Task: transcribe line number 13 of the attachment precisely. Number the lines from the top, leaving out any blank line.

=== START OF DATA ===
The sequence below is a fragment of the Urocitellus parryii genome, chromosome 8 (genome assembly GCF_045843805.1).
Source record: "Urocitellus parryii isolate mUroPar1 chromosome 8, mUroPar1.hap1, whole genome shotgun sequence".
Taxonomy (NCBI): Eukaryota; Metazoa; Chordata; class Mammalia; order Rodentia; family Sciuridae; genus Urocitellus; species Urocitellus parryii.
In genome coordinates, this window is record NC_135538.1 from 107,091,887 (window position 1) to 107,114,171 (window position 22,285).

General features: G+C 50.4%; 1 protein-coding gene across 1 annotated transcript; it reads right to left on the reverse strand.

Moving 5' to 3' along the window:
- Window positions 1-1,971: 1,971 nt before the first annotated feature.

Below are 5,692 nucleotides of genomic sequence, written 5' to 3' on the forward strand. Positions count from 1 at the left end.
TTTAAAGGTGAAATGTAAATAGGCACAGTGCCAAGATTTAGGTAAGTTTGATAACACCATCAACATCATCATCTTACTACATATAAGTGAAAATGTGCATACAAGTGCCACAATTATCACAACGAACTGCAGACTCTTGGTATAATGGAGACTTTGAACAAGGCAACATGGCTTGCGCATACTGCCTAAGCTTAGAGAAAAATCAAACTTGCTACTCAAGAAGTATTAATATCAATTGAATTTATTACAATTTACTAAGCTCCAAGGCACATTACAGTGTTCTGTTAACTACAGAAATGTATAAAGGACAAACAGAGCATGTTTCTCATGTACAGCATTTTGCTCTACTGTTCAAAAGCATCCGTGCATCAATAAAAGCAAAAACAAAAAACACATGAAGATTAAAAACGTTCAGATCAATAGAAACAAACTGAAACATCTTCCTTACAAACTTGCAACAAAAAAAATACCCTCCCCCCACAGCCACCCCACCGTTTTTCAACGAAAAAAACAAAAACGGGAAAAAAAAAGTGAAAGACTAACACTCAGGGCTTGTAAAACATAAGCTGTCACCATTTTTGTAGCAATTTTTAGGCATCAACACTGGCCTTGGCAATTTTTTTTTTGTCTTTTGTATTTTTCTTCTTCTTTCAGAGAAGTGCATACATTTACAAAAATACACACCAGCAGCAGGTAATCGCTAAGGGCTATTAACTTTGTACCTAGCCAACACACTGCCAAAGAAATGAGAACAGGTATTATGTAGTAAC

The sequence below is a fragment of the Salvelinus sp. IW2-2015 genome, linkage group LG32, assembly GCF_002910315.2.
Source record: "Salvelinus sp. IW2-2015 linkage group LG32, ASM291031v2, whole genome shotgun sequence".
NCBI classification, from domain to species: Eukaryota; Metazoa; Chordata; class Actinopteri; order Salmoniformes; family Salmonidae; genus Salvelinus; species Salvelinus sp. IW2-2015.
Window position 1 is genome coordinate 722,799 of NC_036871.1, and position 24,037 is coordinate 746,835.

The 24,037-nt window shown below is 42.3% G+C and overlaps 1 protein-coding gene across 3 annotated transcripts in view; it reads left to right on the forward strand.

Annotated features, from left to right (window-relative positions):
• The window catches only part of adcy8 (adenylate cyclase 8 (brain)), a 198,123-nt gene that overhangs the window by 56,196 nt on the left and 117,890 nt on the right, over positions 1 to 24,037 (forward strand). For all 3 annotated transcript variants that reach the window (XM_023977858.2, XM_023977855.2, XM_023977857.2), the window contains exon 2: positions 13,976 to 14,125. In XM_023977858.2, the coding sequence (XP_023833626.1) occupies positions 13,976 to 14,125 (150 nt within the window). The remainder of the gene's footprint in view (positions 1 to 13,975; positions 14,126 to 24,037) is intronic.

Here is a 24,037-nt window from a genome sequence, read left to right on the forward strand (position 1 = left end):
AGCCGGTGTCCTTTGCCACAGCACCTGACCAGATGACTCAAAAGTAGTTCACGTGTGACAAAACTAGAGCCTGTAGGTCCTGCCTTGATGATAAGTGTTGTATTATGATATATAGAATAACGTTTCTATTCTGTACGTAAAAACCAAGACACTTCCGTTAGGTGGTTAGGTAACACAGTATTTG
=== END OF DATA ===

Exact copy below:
Window position 1 is genome coordinate 722,799 of NC_036871.1, and position 24,037 is coordinate 746,835.